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Requesting a Credit Report for Special Situations

By Ruth Racey
Published: Sunday, September 20th, 2009

By law, Americans are entitled to receive a copy of their credit report once a year from any of the three credit agencies. Cardholders, however, have to file a request with the credit bureaus authorized by the federal government to collect information and issue reports. The three major credit agencies are Equifax, Experian and TransUnion. Together, these bureaus provide potential card issuers, banks, and other interested institutions, with the cardholders’ credit background.

Americans can also access and monitor their credit histories through websites. While not free, these sites provide cardholders with valuable access to their records. For a small fee, individuals can request for the latest version of their credit reports. Some websites even offer added benefits like credit analysis and other useful tools.

Because credit reports contain valuable and highly sensitive personal information about the cardholders, the government regulates access to credit histories. The Federal Fair Credit Reporting Act limits access to credit reports to select institutions and individuals.

Aside from the free reports each year, cardholders can also request for a copy of their credit reports depending on special needs and situations. The law allows individuals to file multiple requests for their credit report as long as their reasons fall within several accepted situations.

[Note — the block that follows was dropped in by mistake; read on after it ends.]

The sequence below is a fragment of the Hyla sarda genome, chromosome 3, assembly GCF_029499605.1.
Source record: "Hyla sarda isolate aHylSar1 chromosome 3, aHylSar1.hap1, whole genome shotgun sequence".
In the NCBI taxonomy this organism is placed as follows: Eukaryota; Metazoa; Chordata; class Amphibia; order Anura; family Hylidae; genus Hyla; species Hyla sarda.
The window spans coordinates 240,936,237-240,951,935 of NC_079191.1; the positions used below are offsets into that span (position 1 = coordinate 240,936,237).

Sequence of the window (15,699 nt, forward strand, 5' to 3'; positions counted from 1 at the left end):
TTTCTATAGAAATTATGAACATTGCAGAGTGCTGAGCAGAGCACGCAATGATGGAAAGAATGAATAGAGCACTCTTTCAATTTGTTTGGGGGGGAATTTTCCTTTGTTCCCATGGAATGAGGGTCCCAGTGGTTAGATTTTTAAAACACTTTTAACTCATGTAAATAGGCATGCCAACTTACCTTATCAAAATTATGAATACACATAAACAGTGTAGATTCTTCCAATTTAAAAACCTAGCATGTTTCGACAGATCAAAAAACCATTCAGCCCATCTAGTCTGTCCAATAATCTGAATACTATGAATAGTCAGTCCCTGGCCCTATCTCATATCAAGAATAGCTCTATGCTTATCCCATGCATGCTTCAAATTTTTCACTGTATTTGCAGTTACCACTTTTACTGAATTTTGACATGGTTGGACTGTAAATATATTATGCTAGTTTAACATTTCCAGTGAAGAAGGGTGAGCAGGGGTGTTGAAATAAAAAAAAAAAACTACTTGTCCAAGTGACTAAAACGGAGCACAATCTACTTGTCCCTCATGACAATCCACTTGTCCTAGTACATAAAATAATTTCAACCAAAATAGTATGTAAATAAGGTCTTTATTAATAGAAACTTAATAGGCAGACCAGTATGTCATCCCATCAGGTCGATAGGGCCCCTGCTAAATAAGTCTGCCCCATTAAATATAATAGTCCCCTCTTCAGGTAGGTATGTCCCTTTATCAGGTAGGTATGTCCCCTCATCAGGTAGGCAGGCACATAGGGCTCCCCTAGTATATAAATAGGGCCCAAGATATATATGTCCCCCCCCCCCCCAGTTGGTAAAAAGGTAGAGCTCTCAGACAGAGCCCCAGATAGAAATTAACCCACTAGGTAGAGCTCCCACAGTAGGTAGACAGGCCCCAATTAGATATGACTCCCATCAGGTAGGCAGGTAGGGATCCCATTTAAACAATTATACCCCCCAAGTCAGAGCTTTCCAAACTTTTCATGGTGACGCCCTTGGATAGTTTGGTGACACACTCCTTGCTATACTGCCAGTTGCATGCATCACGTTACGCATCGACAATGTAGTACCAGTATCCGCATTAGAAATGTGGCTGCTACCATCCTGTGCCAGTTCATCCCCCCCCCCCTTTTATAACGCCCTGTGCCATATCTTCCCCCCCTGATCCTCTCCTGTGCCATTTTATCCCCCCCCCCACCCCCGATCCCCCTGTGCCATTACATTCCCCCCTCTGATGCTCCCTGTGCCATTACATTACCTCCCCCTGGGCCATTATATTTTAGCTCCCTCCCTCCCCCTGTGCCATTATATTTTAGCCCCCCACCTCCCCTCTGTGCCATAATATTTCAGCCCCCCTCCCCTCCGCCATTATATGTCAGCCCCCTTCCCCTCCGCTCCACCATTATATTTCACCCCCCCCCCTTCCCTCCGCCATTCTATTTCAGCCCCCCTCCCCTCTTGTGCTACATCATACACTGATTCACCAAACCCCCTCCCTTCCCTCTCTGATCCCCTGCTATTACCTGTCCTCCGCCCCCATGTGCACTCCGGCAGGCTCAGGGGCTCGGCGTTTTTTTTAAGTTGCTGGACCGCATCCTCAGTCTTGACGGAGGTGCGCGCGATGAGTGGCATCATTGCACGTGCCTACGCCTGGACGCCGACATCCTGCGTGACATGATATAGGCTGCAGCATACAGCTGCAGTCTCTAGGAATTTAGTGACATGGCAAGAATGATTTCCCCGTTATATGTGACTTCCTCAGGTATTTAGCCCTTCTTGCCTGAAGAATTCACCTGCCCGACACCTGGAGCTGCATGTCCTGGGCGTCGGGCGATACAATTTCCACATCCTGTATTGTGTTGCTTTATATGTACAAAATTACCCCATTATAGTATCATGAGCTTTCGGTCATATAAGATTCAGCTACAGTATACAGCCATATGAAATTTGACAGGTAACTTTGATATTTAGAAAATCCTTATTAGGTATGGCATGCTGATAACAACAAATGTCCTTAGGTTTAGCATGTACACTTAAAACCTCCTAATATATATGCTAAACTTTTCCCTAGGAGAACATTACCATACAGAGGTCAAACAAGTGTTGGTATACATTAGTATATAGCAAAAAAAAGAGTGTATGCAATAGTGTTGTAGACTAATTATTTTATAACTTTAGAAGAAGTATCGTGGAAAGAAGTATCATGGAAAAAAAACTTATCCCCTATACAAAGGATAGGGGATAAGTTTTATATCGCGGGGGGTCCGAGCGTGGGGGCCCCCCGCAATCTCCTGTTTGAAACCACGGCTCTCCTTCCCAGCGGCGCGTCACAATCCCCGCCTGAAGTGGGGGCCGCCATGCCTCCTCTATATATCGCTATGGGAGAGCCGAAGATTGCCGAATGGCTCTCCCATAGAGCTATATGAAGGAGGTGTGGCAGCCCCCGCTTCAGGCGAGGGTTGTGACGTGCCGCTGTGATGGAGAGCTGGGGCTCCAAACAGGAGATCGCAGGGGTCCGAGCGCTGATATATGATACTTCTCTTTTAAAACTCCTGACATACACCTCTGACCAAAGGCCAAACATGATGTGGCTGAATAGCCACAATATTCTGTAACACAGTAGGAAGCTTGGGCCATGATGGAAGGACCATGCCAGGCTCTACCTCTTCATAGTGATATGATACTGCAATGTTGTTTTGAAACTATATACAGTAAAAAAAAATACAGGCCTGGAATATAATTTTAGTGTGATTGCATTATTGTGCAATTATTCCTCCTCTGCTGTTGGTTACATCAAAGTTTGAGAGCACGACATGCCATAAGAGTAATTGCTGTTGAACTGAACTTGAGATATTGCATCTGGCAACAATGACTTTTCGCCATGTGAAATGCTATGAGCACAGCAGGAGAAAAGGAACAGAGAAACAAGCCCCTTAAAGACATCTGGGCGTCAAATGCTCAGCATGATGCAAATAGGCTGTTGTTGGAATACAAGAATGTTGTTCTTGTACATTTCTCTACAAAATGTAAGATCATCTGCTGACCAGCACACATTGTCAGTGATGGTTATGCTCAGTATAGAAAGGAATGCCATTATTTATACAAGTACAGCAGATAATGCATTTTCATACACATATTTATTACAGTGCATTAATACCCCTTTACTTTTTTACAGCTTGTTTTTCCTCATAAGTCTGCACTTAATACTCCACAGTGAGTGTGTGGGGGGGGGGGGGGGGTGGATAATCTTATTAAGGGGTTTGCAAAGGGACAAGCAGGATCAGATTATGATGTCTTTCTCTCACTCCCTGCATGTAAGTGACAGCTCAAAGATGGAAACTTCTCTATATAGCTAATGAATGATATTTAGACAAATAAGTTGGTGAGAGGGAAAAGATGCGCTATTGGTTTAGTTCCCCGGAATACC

If a bank or card company denies a credit application, then applicants can ask for a copy of their credit history. However, they need to file requests within 60 days after a failed application. Consumers can then examine their credit reports for possible reasons why their application was denied.

Cardholders can also challenge possible errors their credit records may contain. If the card bureaus agree that a mistake has been committed, they are obligated by law to make the necessary corrections. In this situation, cardholders can request for another copy of their credit reports to verify that the mistakes have been fixed. If their records remain the same and the errors are still present, cardholders have the right to complain to appropriate government agencies and file lawsuits against the responsible credit agency.

Jobseekers can also ask credit bureaus to provide them a copy of their credit reports if they intend to apply for a position in the next sixty days. Some employers require applicants to show their credit records. Also, individuals who feel that their employment has been affected adversely based on information in their credit reports can also request another free copy from the credit agencies.

Americans receiving community welfare assistance also reserve the right to ask for credit reports aside from their annual quota. Suspicions of identity theft or credit card fraud are valid reasons for requesting additional free copies of credit reports.

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